Episode:Religion in Depth—Human Experience (Part 6)
January 3, 2017 (Paper 100:5)
There is great danger when visions, extraordinary dreams, and other so-called mystic experiences are regarded as divine communications to the human mind. The better approach to possible contact with the indwelling spirit would be through living faith and sincere worship, wholehearted and unselfish prayer.
Episode Number: 333
Summary by Kermit
Commentary on Review
We preceded our evening’s reading with a review of the first two paragraphs of Paper 100, Section 5 (Conversion and Mysticism) with an eye towards the manner in which they provide introduction to the section. We recall the emphasis of this paper on the unconscious nature of growth as it is happening in the moment. Although reflection can lead to the recognition of having been grown. References to mystical and conversion experiences depict a conscious experience. Such depictions encourage the tadpole truth-seeker to seek for such a conscious experience in place of developing trust in God to be grown as a consequence of supplying conditions favorable to such growth. This section is challenging us to develop objective reflective thinking by which we can test our experiences for validity and value. Humility is indispensible in this effort, as these experiences are intense and powerful and risk leading to grandiosity.
It was noted that cults and isms share the feature of absolutizing a part and regarding it as the whole, with a ism being a complete lifestyle solution that has 6th adjutant energy applied to it (zeal), while a cult has a wider recognition of having some religious (not just zealous) energy applied to it.
The revelators make every effort to avoid drawing the lines of a dichotomy by contrasting the valid conversion experiences of Paul and Gautama Siddhartha, with many other true believers who have progressed in the spirit without such sudden conversions. We observed that the most notable true believer to progress in the spirit without sudden conversion was Jesus. Progress in the spirit is evolutionary, taking place in time. Jesus’ progress unfolded over his lifetime. The sudden conversions as in the case of Paul and Siddhartha can be seen more as an eventuated evolutionary developmental sequence, compressed into a moment. As was expressed kronos becomes manifest as kairos. Also noted was that such sudden conversions can set one up for unreasonable expectations for future religious growth.
We explored some of the details of the meaning of the parenthetical phrase “the psychic, emotional, and spiritual awareness of God-consciousness.” In light of previous distinctions between God-knowingness and the more transcendent God-consciousness we suggested these conscious elements of psychic, emotional, and spiritual awareness do not constitute God-consciousness per se, but are derived via Thought Adjuster activity from a superconscious God-consciousness.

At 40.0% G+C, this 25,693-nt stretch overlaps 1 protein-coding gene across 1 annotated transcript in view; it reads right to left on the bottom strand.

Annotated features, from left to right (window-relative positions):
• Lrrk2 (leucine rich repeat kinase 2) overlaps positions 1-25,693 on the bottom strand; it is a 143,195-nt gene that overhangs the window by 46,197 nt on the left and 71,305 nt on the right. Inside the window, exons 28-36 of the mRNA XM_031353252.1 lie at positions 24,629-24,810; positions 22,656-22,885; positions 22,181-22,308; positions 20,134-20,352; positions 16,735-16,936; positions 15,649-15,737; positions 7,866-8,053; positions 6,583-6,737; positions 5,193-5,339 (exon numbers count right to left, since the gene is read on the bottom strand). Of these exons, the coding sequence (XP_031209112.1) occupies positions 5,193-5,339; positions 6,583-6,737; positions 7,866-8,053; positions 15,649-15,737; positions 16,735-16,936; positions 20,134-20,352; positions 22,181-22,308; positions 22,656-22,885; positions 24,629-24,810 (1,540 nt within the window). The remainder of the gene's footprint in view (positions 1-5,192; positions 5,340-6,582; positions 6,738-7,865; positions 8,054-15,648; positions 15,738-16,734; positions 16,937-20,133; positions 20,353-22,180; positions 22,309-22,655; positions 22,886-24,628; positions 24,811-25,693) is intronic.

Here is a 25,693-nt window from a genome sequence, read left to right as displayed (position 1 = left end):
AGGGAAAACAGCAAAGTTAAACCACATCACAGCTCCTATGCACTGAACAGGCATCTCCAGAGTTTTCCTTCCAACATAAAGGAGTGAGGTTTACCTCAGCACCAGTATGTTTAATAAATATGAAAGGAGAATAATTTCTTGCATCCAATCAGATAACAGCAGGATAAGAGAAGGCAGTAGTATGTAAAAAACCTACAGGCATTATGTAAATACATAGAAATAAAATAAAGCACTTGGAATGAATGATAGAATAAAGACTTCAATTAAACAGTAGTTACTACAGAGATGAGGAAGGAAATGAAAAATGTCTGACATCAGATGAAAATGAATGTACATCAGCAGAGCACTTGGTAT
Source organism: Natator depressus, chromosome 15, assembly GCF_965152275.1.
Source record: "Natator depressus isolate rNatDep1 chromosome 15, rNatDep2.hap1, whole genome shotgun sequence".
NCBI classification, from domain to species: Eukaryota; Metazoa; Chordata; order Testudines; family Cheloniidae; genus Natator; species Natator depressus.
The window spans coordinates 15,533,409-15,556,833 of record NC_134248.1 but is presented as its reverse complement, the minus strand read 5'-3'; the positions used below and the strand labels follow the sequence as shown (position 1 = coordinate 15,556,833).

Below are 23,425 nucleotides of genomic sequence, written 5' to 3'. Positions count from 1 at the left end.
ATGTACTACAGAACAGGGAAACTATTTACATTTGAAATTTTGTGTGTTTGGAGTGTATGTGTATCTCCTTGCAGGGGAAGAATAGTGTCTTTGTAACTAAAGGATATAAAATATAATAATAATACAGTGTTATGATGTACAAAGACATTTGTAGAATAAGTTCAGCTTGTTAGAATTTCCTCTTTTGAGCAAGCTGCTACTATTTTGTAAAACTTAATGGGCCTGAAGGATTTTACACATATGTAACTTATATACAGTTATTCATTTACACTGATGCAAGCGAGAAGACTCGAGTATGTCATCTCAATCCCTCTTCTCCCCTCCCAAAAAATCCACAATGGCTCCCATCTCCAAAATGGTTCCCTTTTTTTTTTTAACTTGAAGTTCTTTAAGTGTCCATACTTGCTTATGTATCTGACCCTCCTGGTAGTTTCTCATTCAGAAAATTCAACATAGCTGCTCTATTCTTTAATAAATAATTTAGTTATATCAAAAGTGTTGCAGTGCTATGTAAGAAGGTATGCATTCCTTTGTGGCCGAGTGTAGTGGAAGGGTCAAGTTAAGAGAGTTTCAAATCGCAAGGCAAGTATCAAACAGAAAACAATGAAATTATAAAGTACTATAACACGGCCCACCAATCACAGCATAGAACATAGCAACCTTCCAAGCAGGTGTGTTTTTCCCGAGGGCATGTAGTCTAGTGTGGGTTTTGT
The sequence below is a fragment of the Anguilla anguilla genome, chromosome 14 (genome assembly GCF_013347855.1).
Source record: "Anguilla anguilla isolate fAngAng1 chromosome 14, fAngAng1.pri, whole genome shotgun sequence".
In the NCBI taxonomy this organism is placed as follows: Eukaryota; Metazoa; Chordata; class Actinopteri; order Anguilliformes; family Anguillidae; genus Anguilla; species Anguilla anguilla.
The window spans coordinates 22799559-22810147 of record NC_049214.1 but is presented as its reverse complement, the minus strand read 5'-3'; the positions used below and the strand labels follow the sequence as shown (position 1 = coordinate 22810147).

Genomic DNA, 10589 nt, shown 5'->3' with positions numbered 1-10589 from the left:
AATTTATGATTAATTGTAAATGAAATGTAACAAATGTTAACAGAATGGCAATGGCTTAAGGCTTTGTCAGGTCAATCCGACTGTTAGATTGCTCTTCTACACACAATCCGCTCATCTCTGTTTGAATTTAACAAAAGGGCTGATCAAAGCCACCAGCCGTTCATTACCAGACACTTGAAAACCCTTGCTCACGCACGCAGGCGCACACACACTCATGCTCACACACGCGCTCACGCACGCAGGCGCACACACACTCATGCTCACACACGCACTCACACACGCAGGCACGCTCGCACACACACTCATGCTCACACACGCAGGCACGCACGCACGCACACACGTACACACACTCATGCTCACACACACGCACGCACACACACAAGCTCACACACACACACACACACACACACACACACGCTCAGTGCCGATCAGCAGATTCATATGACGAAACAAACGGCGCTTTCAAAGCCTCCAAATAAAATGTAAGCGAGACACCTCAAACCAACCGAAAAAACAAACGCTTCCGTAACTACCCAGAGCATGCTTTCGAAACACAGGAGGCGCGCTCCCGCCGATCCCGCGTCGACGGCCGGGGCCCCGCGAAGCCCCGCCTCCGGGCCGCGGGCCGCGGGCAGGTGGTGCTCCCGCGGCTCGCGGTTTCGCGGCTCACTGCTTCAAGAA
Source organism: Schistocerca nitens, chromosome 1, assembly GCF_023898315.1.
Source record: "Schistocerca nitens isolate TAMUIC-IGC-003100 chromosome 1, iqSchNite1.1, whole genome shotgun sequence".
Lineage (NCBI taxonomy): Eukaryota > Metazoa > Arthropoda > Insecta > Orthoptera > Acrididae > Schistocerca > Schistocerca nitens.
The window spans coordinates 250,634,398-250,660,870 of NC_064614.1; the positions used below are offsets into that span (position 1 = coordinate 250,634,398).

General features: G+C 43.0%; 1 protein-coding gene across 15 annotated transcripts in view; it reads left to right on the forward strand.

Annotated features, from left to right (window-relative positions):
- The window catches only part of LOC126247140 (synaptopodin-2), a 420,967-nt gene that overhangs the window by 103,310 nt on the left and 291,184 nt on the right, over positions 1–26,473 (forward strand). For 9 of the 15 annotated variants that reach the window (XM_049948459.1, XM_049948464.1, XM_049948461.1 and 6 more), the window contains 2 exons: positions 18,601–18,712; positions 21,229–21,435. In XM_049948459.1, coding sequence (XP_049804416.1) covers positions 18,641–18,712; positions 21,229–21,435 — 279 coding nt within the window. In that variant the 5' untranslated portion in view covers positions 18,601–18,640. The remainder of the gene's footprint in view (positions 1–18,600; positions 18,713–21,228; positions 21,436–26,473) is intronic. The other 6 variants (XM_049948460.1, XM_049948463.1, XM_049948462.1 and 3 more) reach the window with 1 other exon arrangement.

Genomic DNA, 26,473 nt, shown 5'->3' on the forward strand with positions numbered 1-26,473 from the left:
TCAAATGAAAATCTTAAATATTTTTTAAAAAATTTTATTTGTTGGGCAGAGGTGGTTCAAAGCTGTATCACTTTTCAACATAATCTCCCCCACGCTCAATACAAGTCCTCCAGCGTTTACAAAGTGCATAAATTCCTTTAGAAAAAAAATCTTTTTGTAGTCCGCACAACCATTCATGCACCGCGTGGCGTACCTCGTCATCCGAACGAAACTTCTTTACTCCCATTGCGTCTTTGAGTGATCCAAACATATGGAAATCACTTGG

Paragraph four of this section presents some very technical aspects of distinguishing between so-called religious conversions that are entirely psychological and those which are to a greater of lesser degree genuine. The key to making this distinction is determining whether the origin of such an experience is spiritual or mindal. Did the experience in question take origin within the mind or external thereto? Did the individual initiate the experience or did the thought adjuster? Because of the vastness of the mindal domain, such experiences can appear to come from outside the mind when in reality they are originate within the mind. (Remember all the admonitions in the thought adjuster papers concerning the dangers of ascribing purely mindal phenomena to the action of thought adjusters)
The revelators’ describe two elements of the kinetics of such genuine conversions—“mental mobilization is absolutely total on any level of the psychic upreach toward spirit attainment”, and “perfection of the human motivation of loyalties to the divine idea.” These constitute the concentrated and consecrated purpose of the superconscious mind of the believing mortal. The complexities and intricacies of this pathway involve levels or mortal wisdom and cosmic synchronization which in such immature creatures as we on Urantia is enabled by grace! Such phenomena are validated by the degree to which the fruits of the spirit are manifested in the daily life of the converted. The degree to which the above mentioned concentration and consecration are partial and incomplete is the degree to which the conversion is a blended intellectual, emotional, and spiritual reality.
In consideration of the intellectual life, our author reminds us of the two realms of mind of which we are not conscious—the subconscious and the superconscious, the zone of immediate contact with the thought adjuster, and the danger of ascribing subconscious mental content to divine communications to the human mind. Without a cosmic compass the immature individual can’t discriminate whence come visions and so-called mystic experiences. Wise counsel of the revelators is to be less concerned with conversion seeking and more devoted to wholehearted and unselfish prayer leading to sincere worship.
The section continues with admonitions and warnings concerning the pitfalls of various practices in the cultivation of religious experiences. They direct us instead to the religious life of Jesus for guidance, beginning with prayer moving up to thanksgiving and on to worship where we can cultivate reflective thinking and trust we will be grown.